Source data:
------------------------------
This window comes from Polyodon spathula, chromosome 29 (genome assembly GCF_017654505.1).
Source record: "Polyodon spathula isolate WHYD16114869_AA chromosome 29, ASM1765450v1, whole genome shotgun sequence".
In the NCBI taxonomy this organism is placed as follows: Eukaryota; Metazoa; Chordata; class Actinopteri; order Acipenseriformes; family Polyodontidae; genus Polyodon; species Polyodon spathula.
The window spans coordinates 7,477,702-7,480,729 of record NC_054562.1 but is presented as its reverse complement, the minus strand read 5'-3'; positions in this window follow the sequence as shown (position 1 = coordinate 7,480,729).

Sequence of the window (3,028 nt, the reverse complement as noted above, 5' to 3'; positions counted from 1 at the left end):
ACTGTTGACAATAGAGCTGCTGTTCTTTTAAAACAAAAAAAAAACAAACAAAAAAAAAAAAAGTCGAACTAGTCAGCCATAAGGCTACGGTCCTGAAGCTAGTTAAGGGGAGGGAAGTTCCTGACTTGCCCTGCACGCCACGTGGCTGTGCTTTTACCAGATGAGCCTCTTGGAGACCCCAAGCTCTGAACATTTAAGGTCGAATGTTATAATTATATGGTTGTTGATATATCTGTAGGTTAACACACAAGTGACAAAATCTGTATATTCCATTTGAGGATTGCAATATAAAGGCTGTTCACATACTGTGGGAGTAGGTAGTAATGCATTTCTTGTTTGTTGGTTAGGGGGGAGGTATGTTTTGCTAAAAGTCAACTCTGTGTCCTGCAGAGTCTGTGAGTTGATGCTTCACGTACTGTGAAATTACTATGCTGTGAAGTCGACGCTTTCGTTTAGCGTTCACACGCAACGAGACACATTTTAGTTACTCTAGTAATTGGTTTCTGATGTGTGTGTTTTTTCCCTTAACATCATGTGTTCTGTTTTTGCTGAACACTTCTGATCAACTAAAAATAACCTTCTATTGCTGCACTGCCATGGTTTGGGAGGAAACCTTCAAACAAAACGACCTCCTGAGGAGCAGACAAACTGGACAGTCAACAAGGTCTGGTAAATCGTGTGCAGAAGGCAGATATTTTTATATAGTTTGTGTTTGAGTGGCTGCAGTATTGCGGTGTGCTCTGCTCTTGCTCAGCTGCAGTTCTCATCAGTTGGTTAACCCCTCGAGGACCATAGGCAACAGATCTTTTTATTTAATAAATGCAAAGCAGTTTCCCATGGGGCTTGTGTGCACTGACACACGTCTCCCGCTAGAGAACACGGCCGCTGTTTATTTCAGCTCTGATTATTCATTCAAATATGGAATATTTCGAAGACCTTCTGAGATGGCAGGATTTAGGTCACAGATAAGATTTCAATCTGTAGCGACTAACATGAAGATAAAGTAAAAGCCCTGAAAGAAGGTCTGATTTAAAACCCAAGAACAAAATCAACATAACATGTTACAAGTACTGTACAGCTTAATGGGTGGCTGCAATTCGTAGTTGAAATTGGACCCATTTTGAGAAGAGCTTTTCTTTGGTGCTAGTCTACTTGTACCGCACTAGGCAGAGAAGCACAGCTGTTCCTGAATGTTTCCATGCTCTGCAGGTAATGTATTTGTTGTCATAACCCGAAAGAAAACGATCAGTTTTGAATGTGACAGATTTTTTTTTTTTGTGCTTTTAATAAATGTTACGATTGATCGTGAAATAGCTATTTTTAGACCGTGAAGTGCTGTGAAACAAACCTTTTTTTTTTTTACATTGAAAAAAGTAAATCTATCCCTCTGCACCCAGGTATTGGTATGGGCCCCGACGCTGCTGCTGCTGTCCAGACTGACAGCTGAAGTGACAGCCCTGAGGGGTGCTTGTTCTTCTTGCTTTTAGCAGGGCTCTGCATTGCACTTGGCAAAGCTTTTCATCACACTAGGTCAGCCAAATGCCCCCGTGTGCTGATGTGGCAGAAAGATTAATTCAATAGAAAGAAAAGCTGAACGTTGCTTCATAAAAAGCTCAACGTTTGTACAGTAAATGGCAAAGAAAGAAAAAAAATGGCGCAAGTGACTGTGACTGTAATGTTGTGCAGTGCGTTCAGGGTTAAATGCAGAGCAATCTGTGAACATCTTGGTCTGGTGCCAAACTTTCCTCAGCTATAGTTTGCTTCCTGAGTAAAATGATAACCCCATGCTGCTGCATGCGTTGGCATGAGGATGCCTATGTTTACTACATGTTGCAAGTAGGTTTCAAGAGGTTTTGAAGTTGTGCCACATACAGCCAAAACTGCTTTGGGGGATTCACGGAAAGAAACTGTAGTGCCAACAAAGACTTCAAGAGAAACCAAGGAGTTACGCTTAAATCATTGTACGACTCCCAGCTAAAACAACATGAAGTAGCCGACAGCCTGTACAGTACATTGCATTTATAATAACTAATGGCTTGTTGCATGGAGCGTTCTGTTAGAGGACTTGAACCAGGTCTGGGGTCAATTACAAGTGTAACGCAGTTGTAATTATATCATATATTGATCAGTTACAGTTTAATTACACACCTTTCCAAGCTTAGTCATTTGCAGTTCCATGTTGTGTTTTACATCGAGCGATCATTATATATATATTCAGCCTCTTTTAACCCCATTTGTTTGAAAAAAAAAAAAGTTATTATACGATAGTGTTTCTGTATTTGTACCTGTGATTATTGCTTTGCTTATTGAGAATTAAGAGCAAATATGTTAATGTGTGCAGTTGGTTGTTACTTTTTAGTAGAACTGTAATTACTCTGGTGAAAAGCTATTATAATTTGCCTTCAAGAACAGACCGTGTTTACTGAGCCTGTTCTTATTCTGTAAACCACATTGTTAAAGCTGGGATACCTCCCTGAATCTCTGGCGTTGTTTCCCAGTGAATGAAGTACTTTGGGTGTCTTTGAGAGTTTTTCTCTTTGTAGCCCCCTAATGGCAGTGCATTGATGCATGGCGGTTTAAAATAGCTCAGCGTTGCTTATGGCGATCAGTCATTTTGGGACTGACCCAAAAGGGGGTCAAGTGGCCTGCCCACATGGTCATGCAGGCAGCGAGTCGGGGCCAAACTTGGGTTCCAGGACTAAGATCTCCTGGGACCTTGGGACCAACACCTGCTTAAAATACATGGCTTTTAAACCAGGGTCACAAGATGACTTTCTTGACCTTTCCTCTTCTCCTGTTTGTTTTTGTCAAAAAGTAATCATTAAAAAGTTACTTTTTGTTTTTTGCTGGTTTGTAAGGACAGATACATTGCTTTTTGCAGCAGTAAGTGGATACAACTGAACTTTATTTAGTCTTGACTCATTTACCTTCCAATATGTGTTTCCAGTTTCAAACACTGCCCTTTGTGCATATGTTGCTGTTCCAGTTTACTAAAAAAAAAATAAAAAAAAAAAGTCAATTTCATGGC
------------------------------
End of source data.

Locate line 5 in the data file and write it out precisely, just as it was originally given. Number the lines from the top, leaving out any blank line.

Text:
Sequence of the window (3,028 nt, the reverse complement as noted above, 5' to 3'; positions counted from 1 at the left end):